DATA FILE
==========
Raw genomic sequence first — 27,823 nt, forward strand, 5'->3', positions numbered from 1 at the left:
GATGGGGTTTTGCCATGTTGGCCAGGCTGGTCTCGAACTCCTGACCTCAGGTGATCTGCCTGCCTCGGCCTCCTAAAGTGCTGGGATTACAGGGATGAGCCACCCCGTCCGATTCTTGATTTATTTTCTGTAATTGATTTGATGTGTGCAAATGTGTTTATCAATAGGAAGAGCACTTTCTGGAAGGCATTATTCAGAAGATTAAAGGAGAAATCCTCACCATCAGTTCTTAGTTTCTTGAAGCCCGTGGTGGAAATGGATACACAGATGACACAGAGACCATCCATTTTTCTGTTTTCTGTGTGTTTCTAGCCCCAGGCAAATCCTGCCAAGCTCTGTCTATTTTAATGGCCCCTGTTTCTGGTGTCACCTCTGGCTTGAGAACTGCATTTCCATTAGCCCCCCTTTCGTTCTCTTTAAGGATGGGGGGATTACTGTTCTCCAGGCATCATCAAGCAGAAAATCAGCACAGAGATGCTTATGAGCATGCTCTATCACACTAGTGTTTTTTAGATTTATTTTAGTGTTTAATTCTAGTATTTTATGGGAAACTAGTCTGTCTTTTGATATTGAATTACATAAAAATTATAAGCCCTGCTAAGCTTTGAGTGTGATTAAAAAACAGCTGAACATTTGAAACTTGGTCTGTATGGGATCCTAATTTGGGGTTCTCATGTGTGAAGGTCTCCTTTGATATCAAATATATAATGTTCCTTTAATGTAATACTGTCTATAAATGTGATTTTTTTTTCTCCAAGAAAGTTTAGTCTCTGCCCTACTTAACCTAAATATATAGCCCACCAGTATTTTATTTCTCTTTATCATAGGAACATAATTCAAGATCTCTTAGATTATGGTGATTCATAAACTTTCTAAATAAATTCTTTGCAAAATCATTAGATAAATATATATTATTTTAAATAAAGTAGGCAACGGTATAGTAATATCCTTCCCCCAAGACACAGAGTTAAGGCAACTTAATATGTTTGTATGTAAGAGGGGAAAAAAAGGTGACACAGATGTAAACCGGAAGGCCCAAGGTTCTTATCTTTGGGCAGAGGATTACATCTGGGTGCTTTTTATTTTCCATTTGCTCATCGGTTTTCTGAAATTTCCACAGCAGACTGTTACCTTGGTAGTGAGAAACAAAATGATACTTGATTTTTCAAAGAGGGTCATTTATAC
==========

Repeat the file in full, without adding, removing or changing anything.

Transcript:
Raw genomic sequence first — 27,823 nt, forward strand, 5'->3', positions numbered from 1 at the left:
GATGGGGTTTTGCCATGTTGGCCAGGCTGGTCTCGAACTCCTGACCTCAGGTGATCTGCCTGCCTCGGCCTCCTAAAGTGCTGGGATTACAGGGATGAGCCACCCCGTCCGATTCTTGATTTATTTTCTGTAATTGATTTGATGTGTGCAAATGTGTTTATCAATAGGAAGAGCACTTTCTGGAAGGCATTATTCAGAAGATTAAAGGAGAAATCCTCACCATCAGTTCTTAGTTTCTTGAAGCCCGTGGTGGAAATGGATACACAGATGACACAGAGACCATCCATTTTTCTGTTTTCTGTGTGTTTCTAGCCCCAGGCAAATCCTGCCAAGCTCTGTCTATTTTAATGGCCCCTGTTTCTGGTGTCACCTCTGGCTTGAGAACTGCATTTCCATTAGCCCCCCTTTCGTTCTCTTTAAGGATGGGGGGATTACTGTTCTCCAGGCATCATCAAGCAGAAAATCAGCACAGAGATGCTTATGAGCATGCTCTATCACACTAGTGTTTTTTAGATTTATTTTAGTGTTTAATTCTAGTATTTTATGGGAAACTAGTCTGTCTTTTGATATTGAATTACATAAAAATTATAAGCCCTGCTAAGCTTTGAGTGTGATTAAAAAACAGCTGAACATTTGAAACTTGGTCTGTATGGGATCCTAATTTGGGGTTCTCATGTGTGAAGGTCTCCTTTGATATCAAATATATAATGTTCCTTTAATGTAATACTGTCTATAAATGTGATTTTTTTTTCTCCAAGAAAGTTTAGTCTCTGCCCTACTTAACCTAAATATATAGCCCACCAGTATTTTATTTCTCTTTATCATAGGAACATAATTCAAGATCTCTTAGATTATGGTGATTCATAAACTTTCTAAATAAATTCTTTGCAAAATCATTAGATAAATATATATTATTTTAAATAAAGTAGGCAACGGTATAGTAATATCCTTCCCCCAAGACACAGAGTTAAGGCAACTTAATATGTTTGTATGTAAGAGGGGAAAAAAAGGTGACACAGATGTAAACCGGAAGGCCCAAGGTTCTTATCTTTGGGCAGAGGATTACATCTGGGTGCTTTTTATTTTCCATTTGCTCATCGGTTTTCTGAAATTTCCACAGCAGACTGTTACCTTGGTAGTGAGAAACAAAATGATACTTGATTTTTCAAAGAGGGTCATTTATAC